Judging by numerous album sleeve notes, in which Jackson is credited as playing the contrabass guitar, as opposed to simply bass, or electric bass, Jackson seems to believe in the continuing importance of the link between the electric bass and the guitar, though he would be unlikely to deny that the actual role of his instrument is quite different from that of a traditional guitar. The way in which he has talked about the instrument, especially in the context of his innovation of it, suggests comparison with the relationship between other instruments that share a family, such as violin, viola, cello, and contrabass. The electric bass was, as Jackson sees it, made in terms of the upright bass for marketing reasons, though it is really a guitar.

Style & influences

Jackson always plays sitting down. He cites his main influences as James Jamerson, Jack Casady of Jefferson Airplane, and French composer Olivier Messiaen. Jamersons influence on Jackson is quite easily perceptible to anyone familiar with both players, particularly on Jamerson tracks like How Long Has That Evening Train Been Gone? by Diana Ross and The Supremes. The use of arpeggiation and passing notes for simultaneous chordal and rhythmic expression and brief unison passages with the melody or other instruments are telltale.

Jackson was also influenced by Jack Casady. As Jackson said in a 1990 interview in Bass Player magazine.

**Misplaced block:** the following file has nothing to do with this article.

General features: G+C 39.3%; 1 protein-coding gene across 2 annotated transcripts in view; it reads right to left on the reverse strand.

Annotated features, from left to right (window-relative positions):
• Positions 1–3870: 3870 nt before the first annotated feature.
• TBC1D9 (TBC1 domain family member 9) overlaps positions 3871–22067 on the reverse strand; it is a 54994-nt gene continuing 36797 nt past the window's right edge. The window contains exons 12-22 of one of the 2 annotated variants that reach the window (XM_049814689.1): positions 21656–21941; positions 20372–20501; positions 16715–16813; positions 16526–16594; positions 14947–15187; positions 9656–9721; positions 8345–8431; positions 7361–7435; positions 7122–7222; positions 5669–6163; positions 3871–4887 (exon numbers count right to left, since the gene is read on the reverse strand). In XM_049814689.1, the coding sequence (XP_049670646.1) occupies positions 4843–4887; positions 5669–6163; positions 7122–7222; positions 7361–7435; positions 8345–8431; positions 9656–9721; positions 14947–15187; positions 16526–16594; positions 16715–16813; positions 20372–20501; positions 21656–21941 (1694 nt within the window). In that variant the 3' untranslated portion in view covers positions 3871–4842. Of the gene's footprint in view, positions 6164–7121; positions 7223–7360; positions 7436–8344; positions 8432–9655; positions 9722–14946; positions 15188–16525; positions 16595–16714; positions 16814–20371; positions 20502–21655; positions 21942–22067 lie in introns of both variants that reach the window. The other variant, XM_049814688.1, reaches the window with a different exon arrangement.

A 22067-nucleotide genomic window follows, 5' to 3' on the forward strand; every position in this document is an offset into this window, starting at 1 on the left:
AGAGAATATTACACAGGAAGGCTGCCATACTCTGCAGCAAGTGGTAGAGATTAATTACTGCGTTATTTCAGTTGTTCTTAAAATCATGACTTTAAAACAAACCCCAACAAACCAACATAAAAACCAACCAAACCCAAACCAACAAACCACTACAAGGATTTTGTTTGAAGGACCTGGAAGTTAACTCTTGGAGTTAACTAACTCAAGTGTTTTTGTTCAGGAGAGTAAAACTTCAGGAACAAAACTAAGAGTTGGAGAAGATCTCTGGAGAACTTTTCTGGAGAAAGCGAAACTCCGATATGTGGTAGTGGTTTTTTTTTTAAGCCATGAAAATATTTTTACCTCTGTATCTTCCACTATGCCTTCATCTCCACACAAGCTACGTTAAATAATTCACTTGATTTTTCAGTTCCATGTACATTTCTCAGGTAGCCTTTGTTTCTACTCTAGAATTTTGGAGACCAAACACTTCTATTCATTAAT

Casady, whom I'd first heard on Jefferson Airplane's Surrealistic Pillow album in late 1966, had a big, rich, metallic sound with a full bottom and a curious, guitaristic way of playing that I was immediately drawn to. When I saw him perform live, I was struck by his dignity and serious mien.
It was Casady's sound that kept me exploring the expressive possibilities of using the pick. To this day, when I use one and a flanger, Casady's influence emerges and can be clearly detected by an aficionado.

Jacksons other major influence is Olivier Messiaen, whose music Jackson said changed his life irrevocably and forever. It was Messiaens organ suite La Nativité du Seigneur that so impressed Jackson that he remarked:

I hear the tritone as the central interval on which to build harmonies and melodies, as opposed to the major or minor third The tritone interval has been extremely important to me from the first day I heard Messiaen playing his own music on organ.

In listening to Jackson play, especially in freer contexts, one really can hear the tritone very frequently as he moves around the enormous 36, 28-fret six-string fretboard of his Fodera contrabass guitar.


As sideman

- Esther Phillips (Capricorn Princess (1976))

With Dizzy Gillespie

  • Rhythmstick (1990)

With Lalo Schifrin

  • Black Widow (CTI, 1976)
  • Rollercoaster (soundtrack) (MCA, 1977)


  1. Hogan, Ed (1952-06-23). [Anthony Jackson (musician) at All Music Guide Anthony Jackson]. AllMusic. Retrieved on 2011-07-14.
  2. The liner note from album "INTERSPIRIT" 2010, Abstract Logix, LBLX020

External links

  • Bassist Anthony Jackson, an Interview With Editor Jake Kot
This page was last modified 19.11.2012 11:07:30